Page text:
Beginning in the late 1800s, Tennessee strictly regulated carrying handguns, by prohibiting carrying pistols “with intent to go armed” in public places. Exceptions were made for on one’s own property or place of business.

In 1996, Tennessee adopted a handgun carry permit process. Over the years, the law expanded to allow permit holders to carry handguns where alcohol was served and in public parks. In, 2019, a second “concealed only” permit was created. The chief difference being that the new permit did not require passing the state-mandated, in-person class and firing range requirements.

Recently, the legislature amended Tenn. Code Ann. § 39-17-1307 to add section (g), click here, creating a new defense to a charge of carrying a handgun with intent to go armed, the so-called “permitless” carry. The amendment is effective July 1, 2021.

First, it is important to understand how Tennessee law on firearm possession works. The easiest way is to focus on your location. What statute applies to this location and what are the defenses?

For example, under Tenn. Code Ann. § 39-17-1307(a), it is an offense for a person to carry a firearm with intent to go armed. Tenn. Code Ann. § 39-17-1308 has defenses, such as when a person is at their place residence. Think about this when reading the amendment.

The new defense is quite broad, covering most persons who may legally possess a handgun, carrying it openly or concealed, and in a place where the person has a right to be. The amendment applies to a person who is at least 21 years old, or at least 18 years old and a current or honorably discharged veteran. However, those with convictions for stalking or driving under the influence may not be able to take advantage of the new amendment. The amendment has other limitations on possession of firearms, covered New Offenses section of this article.

The newly enacted statute modified Tennessee’s so-called “guns in trunks” law, Tenn. Code Ann. § 39-11-1313. Under this statute, permit holders were allowed to transport, store or possess firearms in vehicles in most public or private parking areas. The newly added language applies to anyone “who lawfully carries a handgun pursuant to Tenn. Code Ann. § 39-17-1307(g).”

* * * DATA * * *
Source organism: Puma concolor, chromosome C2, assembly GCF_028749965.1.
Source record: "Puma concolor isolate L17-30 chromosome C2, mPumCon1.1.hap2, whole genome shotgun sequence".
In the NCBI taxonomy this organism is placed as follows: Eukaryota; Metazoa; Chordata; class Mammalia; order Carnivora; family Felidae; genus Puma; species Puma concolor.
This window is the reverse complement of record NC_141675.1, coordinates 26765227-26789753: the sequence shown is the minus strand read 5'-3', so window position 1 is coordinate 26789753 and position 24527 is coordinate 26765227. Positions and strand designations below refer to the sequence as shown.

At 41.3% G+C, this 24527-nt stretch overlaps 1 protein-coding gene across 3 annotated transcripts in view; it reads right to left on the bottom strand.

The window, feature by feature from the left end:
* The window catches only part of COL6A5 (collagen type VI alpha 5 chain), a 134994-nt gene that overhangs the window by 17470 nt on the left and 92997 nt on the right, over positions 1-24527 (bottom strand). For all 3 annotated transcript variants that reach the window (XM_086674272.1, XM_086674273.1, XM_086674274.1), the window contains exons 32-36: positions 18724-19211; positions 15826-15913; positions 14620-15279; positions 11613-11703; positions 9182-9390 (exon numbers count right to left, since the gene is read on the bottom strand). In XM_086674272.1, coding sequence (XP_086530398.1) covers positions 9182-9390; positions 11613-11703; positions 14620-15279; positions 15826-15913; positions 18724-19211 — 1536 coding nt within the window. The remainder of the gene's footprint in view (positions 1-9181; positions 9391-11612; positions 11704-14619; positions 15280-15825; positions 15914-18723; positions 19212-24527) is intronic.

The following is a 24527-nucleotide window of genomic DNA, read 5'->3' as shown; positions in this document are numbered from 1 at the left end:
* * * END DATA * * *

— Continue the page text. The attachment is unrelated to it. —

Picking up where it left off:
The biggest limitation of the amendment is that it only applies to handguns, not firearms in general. “Handguns” are defined in Tenn. Code Ann. § 39-11-106(18) as “any firearm with a barrel length of less than twelve inches (12″) that is designed, made or adapted to be fired with one (1) hand.”

The amendment requires that the person is in a place where the person has a right to be. Carrying a handgun through the door of a business marked “Employees Only” may be beyond the scope of the new law.

In Tennessee, a permit is still needed to possess a handgun in a publicly-owned park or greenway. Tenn. Code Ann. § 39-17-1311.

The new statute does not do away with the need for a handgun carry permit. A permit is needed to possess a handgun in other states that require a permit and recognize Tennessee’s permit.

The new law did not repeal Tenn. Code Ann. § 39-17-1359(c), so it is still an offense to possess a weapon on property with a properly posted “No Guns” sign. Statutes remain in force regulating or prohibiting weapon possession in buildings where judicial proceedings are in progress, on school property or certain government buildings referred to in Tenn. Code Ann. § 39-17-1359(g). The protections involving parking lots, Tenn. Code Ann. § 39-11-1313, are still in effect.


The amendment adds a new section to Tenn. Code Ann. § 39-17-1307(h), creating a Class B misdemeanors for carrying a firearm with intent to go armed, if the person has been:

  1. Convicted of stalking;
  2. Convicted of driving under the influence once in the last five years or two or more times in ten years;
  3. Adjudicated as a mental defective, judicially committed to or hospitalized in a mental institution or had a court appoint a conservator by reason of a mental defect; or
  4. Otherwise prohibited for possessing a firearm by 18 U.S. Code § 922(g) as it existed on January 1, 2021.

Section (C) is interesting. If a person has been adjudicated as a mental defective (which usually includes having a conservator appointed) or judicially committed to a mental hospital, they are completely prohibited from possessing firearms, both by 18 U.S. Code § 922(g) and Tenn. Code Ann. § 39-17-1307(f).

Section C also adds merely having been “hospitalized in a mental institution” as a crime, if the person possesses a firearm with intent to go armed. This was not a crime under prior law.

Convictions for misdemeanor stalking and DUI do not prohibit possession of firearms. However, the new amendment makes it clear that such convictions do not allow persons convicted of these offenses from taking advantage of the new permitless carry defense.

Tenn. Code Ann. § 39-17-1308 contains defenses to a charge under § 39-17-1307, if the firearm possession takes place in the person’s own residence, place business or while hunting.

As you can see from just the length of this article, Tennessee firearm laws remain complicated, even more complicated than before. If you have questions regarding such laws, or restoration of your firearm rights, contact James E. Wagner at 865-546-9321.